Abu Dhabi, UAEFriday 24 May 2019

Hope fades for Manchester bombing suspect extradition

Feared Rada militia blocks return of Hashem Abedi from Tripoli jail

Hashem Abedi is is wanted on charges of murder, attempted murder and conspiracy to cause explosions. AFP
Hashem Abedi is is wanted on charges of murder, attempted murder and conspiracy to cause explosions. AFP

Families of victims in the 2017 Manchester terrorist attack have lost hope of justice as a powerful Libyan militia refuses to give up the suicide bomber's brother, who has been held in its custody in Tripoli.

British authorities applied to extradite Hasham Abedi, 21, the brother of bomber Salman Abedi, from Libya to face charges over the attack, which killed 22 people and wounded more than 800.

The UN-backed Government of National Accord in Tripoli says it has agreed to his return to the UK but has been unable to convince the Special Deterrence Force, or Rada, to transfer him.

As the second anniversary of the Manchester Arena bombing approaches next month, officials have been unable to respond to a coroner's demand as to when the extradition will occur.

Without the move, the coroner has been unable to proceed with the inquest.

The solicitor acting for three of the victims’ families is calling for urgent transparency from the British government.

“We have been raising the question of Mr Abedi’s extradition for over a year now," Elkan Abrahamson said.

“We have received nothing of any value from the British authorities and, despite the coroner ordering them in February to provide an update, we have received nothing since then.

“We don’t know where he is, who if anyone is holding him, what stage any negotiations have reached, or whether there even are any ongoing negotiations. We are determined that the delay in extraditing him should not delay the Inquest.

“We think it incumbent, given recent events, on the British Government to provide information urgently.”

British police believe Hashem helped his brother to buy the materials used to make the explosive device used in the attack.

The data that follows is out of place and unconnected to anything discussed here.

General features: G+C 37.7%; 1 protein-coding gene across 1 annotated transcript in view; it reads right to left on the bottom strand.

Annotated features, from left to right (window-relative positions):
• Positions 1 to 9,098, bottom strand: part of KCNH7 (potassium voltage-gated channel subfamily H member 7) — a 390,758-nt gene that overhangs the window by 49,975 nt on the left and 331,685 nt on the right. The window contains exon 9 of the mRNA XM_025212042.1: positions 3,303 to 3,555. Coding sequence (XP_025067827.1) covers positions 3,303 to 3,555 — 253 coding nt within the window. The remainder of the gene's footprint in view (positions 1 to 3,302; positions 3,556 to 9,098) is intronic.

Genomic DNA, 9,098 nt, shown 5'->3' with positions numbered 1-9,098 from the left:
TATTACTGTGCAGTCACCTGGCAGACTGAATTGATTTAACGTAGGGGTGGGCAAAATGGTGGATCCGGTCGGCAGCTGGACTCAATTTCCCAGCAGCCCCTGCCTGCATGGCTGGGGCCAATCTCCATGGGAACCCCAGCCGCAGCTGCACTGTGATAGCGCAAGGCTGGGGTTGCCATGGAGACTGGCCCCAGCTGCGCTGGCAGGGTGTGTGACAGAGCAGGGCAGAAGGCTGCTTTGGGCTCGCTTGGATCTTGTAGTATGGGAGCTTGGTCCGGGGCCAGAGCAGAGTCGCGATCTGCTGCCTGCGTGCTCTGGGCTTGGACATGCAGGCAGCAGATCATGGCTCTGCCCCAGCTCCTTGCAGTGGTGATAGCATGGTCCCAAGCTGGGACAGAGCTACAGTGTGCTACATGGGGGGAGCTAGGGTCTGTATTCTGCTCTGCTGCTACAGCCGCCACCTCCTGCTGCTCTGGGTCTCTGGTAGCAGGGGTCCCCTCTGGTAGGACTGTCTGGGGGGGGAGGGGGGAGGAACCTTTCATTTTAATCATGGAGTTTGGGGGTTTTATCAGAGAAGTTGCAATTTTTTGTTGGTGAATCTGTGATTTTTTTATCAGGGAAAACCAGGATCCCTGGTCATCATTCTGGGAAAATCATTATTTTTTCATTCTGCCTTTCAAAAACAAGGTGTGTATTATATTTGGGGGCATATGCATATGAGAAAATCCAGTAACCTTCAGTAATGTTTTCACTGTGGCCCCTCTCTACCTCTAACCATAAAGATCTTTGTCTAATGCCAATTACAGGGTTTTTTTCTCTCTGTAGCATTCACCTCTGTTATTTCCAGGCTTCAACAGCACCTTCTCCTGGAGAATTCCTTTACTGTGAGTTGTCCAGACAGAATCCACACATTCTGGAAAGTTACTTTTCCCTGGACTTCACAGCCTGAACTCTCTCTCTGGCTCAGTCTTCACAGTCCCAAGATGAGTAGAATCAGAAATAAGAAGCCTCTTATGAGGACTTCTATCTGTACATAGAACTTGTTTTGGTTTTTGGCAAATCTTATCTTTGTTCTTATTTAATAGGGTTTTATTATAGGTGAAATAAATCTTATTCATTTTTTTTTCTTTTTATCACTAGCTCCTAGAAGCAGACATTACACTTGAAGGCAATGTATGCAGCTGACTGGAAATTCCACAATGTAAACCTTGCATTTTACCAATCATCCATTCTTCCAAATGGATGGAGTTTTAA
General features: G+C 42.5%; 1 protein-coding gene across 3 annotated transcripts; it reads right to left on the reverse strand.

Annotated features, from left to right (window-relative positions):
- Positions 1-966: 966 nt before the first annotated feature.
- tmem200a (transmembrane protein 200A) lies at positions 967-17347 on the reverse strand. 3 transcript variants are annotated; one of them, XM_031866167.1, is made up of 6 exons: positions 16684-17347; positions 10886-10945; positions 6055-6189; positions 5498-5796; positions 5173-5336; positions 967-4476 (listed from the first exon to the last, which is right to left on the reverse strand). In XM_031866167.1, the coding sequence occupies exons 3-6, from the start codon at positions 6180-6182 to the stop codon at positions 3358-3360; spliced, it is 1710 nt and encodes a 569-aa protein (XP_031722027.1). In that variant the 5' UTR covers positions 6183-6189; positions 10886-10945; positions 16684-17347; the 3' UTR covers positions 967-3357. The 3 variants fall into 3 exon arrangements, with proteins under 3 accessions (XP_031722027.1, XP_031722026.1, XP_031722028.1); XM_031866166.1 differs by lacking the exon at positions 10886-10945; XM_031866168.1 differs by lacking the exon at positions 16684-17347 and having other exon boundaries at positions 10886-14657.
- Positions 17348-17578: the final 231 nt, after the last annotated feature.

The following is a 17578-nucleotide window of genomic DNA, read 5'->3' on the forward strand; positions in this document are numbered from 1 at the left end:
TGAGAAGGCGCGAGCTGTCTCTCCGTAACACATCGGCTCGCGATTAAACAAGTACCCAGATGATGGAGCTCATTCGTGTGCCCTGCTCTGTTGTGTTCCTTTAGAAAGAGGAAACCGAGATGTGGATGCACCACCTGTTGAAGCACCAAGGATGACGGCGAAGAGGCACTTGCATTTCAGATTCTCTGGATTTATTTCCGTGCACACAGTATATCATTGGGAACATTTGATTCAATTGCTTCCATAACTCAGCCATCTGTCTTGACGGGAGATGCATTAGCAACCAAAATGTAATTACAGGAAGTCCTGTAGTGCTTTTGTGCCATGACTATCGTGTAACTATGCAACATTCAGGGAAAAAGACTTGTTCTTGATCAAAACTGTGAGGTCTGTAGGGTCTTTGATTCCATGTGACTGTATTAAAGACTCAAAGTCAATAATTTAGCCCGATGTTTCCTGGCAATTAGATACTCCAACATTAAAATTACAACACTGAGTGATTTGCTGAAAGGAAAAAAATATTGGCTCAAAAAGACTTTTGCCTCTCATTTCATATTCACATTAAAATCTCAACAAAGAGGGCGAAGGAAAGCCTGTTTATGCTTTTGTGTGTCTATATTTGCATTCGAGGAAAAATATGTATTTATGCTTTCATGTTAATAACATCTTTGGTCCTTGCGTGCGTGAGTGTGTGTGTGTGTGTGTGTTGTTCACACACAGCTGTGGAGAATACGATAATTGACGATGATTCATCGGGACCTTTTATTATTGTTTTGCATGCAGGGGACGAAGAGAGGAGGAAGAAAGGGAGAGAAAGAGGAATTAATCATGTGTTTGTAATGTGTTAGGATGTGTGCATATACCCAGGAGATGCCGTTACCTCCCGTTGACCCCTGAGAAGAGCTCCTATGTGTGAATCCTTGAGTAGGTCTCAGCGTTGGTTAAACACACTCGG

Hashem was living with his father, a Qaddafi-era dissident, and other family members in Tripoli at the time of the attack.

He was arrested by the militia days after the concert bombing and was being held in a prison near Tripoli airport.

While nominally under the control of the GNA’s Ministry of Interior, the force, also known as Rada, is controlled by the former repair shop mechanic, Abdul Raouf Kara.

Mr Kara took control of the capital’s main airport and a large amount territory after Muammar Qaddafi’s downfall in 2011.

A UN report last year painted a fearsome picture of the prison under Rada's control, which was also once the base for the former Al Qaeda warlord Abdulhakim Belhaj.

The report documented cases of torture and ill-treatment, including beatings and torture.

One man claimed to have been strung up like a “roast chicken”.

“Even though I suffer from a disability, I was suspended from the ceiling by metal chains and beaten until I lost consciousness,” a former inmate said.

“Every night I would hear screams of others being tortured. I developed an eye infection in prison but was denied medical treatment to make me suffer more.”

The UN said the testimony was consistent with other detainees’ accounts, including those released in 2017.

Rada is part of the militia force defending the GNA from an advance on Tripoli by the Libyan National Army, which is supported by a rival government in the east.

Fighting in the capital has killed 200 and forced the UN to indefinitely postpone reconciliation talks between the two factions this month.

Abedi is suspected of having helped his brother in the bombing at an Ariana Grande concert at the Manchester Arena.

Attempts to extradite him have also been hampered by the fact that as a dual national with British and Libyan citizenship, he could ask not to be extradited under Libyan law.

But the GNA Attorney General gave commitments to British diplomats to push forward only to be blocked by Mr Kara’s men.

Earlier, a Foreign Office source said it was sceptical that the militia could be relied on to extradite the suspect, saying the group was driven by “score-settling”.

There are also fears over the continuing sway held by Abedi’s father Ramadan, who fought with Bel Haj’s Libyan Islamic Fighting Group in Afghanistan.

A Home Office spokesman refused to give an update on progress but said British officials were still actively seeking Hashem's extradition.

"In the case of the Manchester Arena bombing there is an active criminal investigation ongoing and the extradition of a suspect from Libya is being sought," the spokesman said.

"It is important that these processes are not prejudiced or undermined. We will therefore not be commenting further on the extradition so as not to jeopardise the investigation.”

Updated: April 26, 2019 01:03 AM

SHARE

SHARE